The Covid-19 pandemic has been on the frontline globally in the last few months. The attention it has received surpassed that given to the steadily unfolding climate crisis. The pandemic’s emergency status has not faulted – an envy to climate activists’ whose repeated calls for “climate action now” have been gainsaid by denialists and skeptics.
With high hopes that the pandemic will end soon, the successes and failures of responses to the most vulnerable in cities, nevertheless, present lessons for addressing the urban poor’s vulnerability to climate change.
Links between covid-19 and climate change
Before drawing lessons, it is useful to highlight interconnections between the Covid-19 pandemic and climate crisis. First is the pandemic’s contribution to “healing” of the earth. Notably, lull associated with full or partial lockdown across cities and countries have led to significant reduction in greenhouse gas emissions and air pollution.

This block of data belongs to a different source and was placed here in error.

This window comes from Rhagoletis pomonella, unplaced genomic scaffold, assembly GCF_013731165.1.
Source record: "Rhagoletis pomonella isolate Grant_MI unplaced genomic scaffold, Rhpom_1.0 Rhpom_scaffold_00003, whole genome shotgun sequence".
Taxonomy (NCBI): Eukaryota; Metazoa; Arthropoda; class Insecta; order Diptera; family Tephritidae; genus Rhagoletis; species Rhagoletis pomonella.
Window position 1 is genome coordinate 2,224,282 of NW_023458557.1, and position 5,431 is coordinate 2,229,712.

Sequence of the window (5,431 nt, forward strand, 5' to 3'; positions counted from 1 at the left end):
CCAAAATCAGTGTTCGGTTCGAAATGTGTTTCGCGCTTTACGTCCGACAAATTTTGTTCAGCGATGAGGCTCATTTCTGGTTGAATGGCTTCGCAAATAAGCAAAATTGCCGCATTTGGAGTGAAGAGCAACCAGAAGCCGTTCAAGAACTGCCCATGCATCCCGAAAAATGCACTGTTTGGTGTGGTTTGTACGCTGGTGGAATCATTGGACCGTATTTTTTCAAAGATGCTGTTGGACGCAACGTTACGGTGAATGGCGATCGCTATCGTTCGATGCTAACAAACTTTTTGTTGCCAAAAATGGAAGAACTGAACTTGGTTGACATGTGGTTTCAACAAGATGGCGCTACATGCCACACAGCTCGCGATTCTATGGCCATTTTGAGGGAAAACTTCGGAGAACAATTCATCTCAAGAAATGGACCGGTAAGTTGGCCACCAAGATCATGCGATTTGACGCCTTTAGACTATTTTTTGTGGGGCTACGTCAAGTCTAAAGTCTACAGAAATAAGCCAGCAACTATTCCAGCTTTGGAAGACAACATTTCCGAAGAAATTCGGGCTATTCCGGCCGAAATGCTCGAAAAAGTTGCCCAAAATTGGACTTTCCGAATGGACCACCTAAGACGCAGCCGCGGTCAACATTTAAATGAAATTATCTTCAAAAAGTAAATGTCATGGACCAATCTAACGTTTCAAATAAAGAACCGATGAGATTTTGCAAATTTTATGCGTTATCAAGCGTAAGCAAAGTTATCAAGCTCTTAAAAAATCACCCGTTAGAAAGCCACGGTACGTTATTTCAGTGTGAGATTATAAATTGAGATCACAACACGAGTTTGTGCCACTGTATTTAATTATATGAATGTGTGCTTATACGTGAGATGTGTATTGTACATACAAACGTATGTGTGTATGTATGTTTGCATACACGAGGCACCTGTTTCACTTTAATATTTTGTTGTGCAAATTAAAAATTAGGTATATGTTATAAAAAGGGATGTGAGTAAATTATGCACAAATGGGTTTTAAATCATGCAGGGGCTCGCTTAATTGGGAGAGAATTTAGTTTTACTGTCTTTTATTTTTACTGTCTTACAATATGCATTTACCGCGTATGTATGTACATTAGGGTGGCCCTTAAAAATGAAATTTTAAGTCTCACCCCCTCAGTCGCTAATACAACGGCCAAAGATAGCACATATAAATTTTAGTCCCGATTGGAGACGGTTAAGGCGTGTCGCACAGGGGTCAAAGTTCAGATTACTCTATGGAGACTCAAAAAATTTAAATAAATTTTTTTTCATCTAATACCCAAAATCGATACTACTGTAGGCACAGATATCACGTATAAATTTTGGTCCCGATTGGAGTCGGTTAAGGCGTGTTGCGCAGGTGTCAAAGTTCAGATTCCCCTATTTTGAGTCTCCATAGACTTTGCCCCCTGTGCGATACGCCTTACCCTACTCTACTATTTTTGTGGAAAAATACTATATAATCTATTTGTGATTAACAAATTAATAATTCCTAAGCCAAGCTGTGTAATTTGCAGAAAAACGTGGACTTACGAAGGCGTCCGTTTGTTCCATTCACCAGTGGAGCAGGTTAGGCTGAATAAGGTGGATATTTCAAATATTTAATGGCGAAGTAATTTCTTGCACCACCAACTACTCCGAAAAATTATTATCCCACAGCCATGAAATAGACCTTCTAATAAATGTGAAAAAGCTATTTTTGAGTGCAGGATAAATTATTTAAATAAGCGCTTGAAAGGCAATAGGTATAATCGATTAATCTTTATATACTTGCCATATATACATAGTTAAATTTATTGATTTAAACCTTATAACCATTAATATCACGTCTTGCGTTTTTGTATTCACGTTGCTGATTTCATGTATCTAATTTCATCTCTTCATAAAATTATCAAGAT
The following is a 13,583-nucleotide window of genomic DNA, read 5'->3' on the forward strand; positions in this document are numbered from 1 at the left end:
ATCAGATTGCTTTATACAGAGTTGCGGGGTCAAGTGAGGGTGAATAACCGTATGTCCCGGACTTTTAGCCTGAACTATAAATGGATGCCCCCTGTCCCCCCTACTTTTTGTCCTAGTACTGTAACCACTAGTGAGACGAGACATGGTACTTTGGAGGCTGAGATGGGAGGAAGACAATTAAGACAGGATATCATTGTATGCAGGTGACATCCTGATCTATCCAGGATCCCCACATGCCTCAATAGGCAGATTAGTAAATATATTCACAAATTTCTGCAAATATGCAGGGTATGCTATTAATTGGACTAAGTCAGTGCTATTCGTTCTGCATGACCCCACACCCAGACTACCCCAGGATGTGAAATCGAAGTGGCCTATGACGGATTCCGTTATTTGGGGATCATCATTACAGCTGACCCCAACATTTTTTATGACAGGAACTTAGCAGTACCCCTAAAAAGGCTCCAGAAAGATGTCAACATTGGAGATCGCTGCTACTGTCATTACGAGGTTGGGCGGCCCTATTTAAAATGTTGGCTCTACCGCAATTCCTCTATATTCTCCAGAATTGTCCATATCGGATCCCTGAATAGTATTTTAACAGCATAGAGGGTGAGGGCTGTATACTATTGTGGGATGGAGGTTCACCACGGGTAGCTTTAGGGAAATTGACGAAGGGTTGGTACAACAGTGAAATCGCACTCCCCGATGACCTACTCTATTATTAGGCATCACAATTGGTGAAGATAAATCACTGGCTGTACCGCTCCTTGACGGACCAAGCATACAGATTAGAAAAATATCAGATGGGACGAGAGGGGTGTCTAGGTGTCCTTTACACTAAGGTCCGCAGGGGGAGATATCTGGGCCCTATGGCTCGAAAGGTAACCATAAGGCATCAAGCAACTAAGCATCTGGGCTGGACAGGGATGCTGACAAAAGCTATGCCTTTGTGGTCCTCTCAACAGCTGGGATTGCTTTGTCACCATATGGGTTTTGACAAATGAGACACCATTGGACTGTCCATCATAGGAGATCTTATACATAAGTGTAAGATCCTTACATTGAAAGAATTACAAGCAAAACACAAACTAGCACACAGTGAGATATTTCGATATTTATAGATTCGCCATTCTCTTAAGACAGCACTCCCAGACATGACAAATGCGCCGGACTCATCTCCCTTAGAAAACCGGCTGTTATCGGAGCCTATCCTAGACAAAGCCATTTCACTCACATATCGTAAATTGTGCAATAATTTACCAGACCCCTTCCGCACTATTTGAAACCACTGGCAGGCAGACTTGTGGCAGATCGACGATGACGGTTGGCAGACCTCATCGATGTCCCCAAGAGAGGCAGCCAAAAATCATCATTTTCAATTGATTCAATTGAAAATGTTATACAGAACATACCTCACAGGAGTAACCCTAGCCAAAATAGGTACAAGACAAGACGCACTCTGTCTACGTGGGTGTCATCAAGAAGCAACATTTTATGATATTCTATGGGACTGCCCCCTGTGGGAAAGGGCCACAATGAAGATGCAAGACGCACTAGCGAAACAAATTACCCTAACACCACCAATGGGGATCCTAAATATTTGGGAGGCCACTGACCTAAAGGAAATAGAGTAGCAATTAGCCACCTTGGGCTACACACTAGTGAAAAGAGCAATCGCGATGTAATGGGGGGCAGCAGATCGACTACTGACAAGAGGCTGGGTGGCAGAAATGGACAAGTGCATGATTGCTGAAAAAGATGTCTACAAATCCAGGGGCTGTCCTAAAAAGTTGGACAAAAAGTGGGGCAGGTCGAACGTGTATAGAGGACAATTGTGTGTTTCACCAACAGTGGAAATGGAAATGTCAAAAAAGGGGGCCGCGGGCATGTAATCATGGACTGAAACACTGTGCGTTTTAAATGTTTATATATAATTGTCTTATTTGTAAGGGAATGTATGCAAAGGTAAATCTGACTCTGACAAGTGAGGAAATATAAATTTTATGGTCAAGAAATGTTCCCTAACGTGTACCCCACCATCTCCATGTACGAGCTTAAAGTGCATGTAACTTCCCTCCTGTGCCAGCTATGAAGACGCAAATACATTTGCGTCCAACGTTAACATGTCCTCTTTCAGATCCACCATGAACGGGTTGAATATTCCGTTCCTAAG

For example, in China, the world’s largest carbon emitter, emissions were down about 18% between early February and mid-March 2020 – a cut of 250m tonnes. In addition, with reduced pressure on natural ecosystems, wildlife moved to deserted human enclaves and returned to contested habitats – a temporary win for biodiversity conservation.
Notwithstanding the contributions to climate mitigation and improved environmental quality, some think the pandemic has diverted attention and resources away from relevant actions needed to address the climate crisis and achieve the Nationally Determined Contributions (NDCs). It also does not augur well for climate forecasting as weather monitoring through remote observatories, offshore stations, aircrafts, etc are disrupted.
Scholars have also observed that increase in viral infectious diseases such as Ebola and Covid-19 can be linked to human interactions with hitherto untouched natural areas and animal species therein. Increasing global warming leading to continually melting ice is responsible for unleashing of viruses causing infectious diseases.